He left the lights off, but enough light came in through the big plate glass windows facing the parking lot to see fairly clearly. The office looked like he had left it. His furniture was still scattered around the lobby and an illusion still popped up and disguised it as something nicer when he stepped inside. Kyle waited for a long moment just inside the door for something to jump out of the back hallway, the front door, the ceiling vent or just a dark shadow and try to eat him. Nothing actually tried so he moved over to the computer and booted it.
The system came up and logged itself on then connected to the small wireless network Kyle had set up for the building during his first couple of days as a small business owner. Kyle launched the browser. Now that he was trying to find the most important email he may have ever accessed the browser seemed to take forever to start. When it came up, he crossed his fingers and pointed it to the site Jessie had been using when Kyle inadvertently logged into her account.
It dropped him off at the login page.
It’s OK, he told himself, you probably just went to the wrong email site. He knew that was a lie; Jessie used the same site he did. He hit another three sites that offered free email anyway and got a log in screen on each. Slightly desperate, he checked the system for other browsers. There was one. The shortcut on the main desktop was to a third party tool installed after the OS. Buried a few layers deeper in the system’s menu was the default browser. He launched that one and hit the same group of email addresses. He got the same group of login pages.
He sighed and stood. There was some magical equipment he wanted to gather up in the back. It probably wouldn’t have been worth the risk on its own, but since he was here it was worth the extra minute.
He walked into the hallway to his office in the back without turning on the light. Illusions snapped into place on the wall and in the near total darkness they looked fake simply because they were brighter than their surroundings. The software he’d used was pretty good at dialing the light level down, but it wasn’t perfect and the fake paintings and other detail work looked a bit like projected images. Kyle shook his head realizing he’d stopped to look and started to wonder how he could fix it. Now was not the time.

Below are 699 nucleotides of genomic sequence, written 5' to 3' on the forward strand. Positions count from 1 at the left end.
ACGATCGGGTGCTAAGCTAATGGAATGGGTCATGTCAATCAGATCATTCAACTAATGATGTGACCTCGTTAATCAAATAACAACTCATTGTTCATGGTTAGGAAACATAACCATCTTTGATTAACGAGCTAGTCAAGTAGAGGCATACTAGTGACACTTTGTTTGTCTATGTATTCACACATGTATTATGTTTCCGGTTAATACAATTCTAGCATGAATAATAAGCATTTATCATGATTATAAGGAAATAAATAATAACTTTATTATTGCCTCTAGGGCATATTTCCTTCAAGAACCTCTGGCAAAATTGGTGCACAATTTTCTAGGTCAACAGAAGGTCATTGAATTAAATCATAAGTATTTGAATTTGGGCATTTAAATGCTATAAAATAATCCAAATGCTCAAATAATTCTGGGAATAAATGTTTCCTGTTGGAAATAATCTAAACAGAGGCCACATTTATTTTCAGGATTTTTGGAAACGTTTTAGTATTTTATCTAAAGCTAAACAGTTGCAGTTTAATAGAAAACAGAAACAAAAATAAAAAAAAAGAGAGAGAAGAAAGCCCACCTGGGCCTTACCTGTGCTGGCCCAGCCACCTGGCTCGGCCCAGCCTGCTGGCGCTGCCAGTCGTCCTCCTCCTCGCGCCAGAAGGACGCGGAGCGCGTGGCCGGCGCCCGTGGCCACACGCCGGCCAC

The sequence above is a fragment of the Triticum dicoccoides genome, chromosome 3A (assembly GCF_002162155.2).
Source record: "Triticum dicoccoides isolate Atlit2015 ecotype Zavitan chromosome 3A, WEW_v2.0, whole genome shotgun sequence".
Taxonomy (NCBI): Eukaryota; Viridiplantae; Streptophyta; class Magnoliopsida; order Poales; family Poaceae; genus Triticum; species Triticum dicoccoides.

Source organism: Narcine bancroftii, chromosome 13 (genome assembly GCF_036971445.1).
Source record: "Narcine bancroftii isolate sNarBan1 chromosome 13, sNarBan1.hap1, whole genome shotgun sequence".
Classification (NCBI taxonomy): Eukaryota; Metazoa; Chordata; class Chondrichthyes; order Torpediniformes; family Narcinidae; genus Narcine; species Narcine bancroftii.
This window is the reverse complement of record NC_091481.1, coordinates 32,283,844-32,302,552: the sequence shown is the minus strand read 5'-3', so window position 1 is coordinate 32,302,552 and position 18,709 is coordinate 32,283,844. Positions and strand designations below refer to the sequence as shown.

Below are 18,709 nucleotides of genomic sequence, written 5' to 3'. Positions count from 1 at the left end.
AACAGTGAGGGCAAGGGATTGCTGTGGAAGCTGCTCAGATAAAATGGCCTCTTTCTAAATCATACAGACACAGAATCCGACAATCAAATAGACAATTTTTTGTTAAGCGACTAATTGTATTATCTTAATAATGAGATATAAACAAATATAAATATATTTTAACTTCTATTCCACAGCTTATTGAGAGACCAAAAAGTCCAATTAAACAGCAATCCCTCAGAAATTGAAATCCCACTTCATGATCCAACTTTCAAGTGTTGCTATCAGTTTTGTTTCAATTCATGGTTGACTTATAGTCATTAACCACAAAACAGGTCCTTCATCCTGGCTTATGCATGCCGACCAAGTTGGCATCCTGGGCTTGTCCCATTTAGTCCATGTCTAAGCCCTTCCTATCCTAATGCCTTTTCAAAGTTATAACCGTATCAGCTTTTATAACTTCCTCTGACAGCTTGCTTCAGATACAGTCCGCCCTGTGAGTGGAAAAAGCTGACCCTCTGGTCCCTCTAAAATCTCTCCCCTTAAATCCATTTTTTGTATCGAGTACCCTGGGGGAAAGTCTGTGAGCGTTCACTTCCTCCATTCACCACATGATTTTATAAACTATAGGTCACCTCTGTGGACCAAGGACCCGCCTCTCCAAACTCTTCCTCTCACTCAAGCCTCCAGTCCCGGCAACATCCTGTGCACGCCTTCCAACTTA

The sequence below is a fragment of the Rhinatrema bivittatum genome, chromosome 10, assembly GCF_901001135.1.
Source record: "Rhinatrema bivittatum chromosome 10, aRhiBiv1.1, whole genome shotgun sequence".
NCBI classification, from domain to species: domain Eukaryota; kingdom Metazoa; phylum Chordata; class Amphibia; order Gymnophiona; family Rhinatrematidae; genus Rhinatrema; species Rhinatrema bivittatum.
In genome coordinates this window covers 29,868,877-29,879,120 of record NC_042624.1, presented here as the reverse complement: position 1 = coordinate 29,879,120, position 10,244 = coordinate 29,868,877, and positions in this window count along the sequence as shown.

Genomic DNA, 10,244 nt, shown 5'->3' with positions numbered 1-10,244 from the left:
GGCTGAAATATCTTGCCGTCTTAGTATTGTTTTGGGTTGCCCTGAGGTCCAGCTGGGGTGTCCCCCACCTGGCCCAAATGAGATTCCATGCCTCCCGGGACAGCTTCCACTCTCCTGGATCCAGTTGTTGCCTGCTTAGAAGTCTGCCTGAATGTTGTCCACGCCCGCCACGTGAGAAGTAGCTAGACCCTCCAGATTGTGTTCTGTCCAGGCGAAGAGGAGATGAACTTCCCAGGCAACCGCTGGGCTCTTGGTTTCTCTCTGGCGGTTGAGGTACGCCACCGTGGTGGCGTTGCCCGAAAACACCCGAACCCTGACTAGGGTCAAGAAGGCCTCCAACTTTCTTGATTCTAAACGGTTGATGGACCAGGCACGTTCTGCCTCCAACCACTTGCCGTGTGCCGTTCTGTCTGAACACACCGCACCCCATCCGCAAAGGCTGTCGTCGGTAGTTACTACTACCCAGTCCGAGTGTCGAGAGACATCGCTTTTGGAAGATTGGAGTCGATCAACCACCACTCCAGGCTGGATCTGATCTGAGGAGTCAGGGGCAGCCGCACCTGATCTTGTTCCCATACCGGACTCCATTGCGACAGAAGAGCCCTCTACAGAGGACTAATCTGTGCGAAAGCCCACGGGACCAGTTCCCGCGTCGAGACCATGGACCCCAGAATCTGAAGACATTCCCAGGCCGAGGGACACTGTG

The light leaking out of both the illusions on the walls and his eyes was enough to navigate by. He hurried down the hallway and into his office. The real dreams board was there along with a few magical batteries. He looked at it fondly, but the board was huge and would slow him down if he carried it. He did, however, pull a memory card from the system. He also grabbed a few of the smaller batteries; things not much larger than a 6 volt would have been in an electrical system. He didn’t have any firm plan for the extra energy, but he doubted it could hurt. Next he crossed to his desk and pulled out the palm size autocaster.
That was all he needed; he turned and hurried back out and down the hall, managing to get just past the door to the storeroom when he heard a colossal crash from that room. In the quiet of the office the sound was loud enough to make his ears hurt and for a moment he had no idea where it had come from. That was unfortunate. It had come from the exterior door that connected the store room to the alley behind the building, and it had been the sound of a manticore smashing that door to rubble. Kyle learned these facts when the manticore in question charged across the store room and smashed it’s door down as well allowing it to fit into the hall just behind Kyle.